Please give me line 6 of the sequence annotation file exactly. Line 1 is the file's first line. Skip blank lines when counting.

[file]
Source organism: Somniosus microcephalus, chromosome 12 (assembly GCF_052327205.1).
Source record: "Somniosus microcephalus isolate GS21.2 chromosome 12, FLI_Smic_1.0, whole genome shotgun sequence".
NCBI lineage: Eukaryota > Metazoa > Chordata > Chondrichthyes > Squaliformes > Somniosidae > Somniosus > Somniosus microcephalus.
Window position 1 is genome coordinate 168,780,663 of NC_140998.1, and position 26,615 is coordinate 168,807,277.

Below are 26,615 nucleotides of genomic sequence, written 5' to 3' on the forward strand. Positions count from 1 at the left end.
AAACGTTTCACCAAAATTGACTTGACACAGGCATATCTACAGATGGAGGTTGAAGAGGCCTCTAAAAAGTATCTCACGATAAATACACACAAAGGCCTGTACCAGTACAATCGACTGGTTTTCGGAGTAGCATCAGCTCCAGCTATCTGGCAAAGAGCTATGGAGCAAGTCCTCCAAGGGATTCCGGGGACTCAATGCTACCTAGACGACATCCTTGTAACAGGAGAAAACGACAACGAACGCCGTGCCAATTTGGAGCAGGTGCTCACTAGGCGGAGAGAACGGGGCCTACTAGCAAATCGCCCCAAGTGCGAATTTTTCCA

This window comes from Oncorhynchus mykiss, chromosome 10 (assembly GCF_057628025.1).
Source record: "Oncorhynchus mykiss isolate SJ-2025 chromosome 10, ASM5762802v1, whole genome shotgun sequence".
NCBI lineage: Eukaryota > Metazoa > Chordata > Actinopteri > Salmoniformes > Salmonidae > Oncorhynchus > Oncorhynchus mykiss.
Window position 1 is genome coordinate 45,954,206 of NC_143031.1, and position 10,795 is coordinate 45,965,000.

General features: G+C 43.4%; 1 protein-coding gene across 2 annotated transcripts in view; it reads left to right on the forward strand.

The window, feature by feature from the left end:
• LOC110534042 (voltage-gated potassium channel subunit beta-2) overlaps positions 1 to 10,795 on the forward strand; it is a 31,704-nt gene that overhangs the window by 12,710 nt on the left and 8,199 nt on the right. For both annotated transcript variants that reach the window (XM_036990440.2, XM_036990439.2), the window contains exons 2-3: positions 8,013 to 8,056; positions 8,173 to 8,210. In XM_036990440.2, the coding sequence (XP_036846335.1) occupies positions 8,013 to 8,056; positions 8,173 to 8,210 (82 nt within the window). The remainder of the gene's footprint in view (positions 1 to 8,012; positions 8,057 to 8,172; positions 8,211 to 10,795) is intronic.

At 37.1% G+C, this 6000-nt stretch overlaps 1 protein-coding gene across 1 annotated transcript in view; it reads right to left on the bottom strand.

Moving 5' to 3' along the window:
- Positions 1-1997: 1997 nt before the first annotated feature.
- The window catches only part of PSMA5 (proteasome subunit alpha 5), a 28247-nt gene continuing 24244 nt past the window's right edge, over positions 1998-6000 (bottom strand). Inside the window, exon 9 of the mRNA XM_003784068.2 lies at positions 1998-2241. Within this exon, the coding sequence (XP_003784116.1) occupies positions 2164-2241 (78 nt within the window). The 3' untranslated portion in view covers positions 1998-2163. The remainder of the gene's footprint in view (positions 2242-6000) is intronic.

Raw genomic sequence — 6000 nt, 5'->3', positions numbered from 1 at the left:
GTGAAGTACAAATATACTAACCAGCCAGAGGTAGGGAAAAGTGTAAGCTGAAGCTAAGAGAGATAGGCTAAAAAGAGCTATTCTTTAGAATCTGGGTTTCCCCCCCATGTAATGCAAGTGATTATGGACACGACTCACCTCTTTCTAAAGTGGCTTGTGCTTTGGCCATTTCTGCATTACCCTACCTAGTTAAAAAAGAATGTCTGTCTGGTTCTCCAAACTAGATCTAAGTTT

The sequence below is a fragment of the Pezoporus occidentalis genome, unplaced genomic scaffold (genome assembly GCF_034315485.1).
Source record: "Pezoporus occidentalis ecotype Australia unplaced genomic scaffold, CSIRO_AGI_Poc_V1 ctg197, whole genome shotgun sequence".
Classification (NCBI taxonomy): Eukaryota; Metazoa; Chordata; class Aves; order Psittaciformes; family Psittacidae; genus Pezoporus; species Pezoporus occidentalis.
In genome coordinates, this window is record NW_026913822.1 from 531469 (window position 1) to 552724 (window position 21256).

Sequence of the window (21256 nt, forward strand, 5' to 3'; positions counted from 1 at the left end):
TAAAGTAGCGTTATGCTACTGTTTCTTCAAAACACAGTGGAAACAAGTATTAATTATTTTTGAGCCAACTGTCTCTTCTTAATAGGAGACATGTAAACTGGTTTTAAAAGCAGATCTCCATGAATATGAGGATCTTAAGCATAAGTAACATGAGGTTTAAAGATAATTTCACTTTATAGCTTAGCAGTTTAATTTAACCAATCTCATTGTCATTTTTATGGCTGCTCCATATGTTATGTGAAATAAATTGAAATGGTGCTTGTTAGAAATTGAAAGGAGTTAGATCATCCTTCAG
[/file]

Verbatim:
AAACGTTTCACCAAAATTGACTTGACACAGGCATATCTACAGATGGAGGTTGAAGAGGCCTCTAAAAAGTATCTCACGATAAATACACACAAAGGCCTGTACCAGTACAATCGACTGGTTTTCGGAGTAGCATCAGCTCCAGCTATCTGGCAAAGAGCTATGGAGCAAGTCCTCCAAGGGATTCCGGGGACTCAATGCTACCTAGACGACATCCTTGTAACAGGAGAAAACGACAACGAACGCCGTGCCAATTTGGAGCAGGTGCTCACTAGGCGGAGAGAACGGGGCCTACTAGCAAATCGCCCCAAGTGCGAATTTTTCCA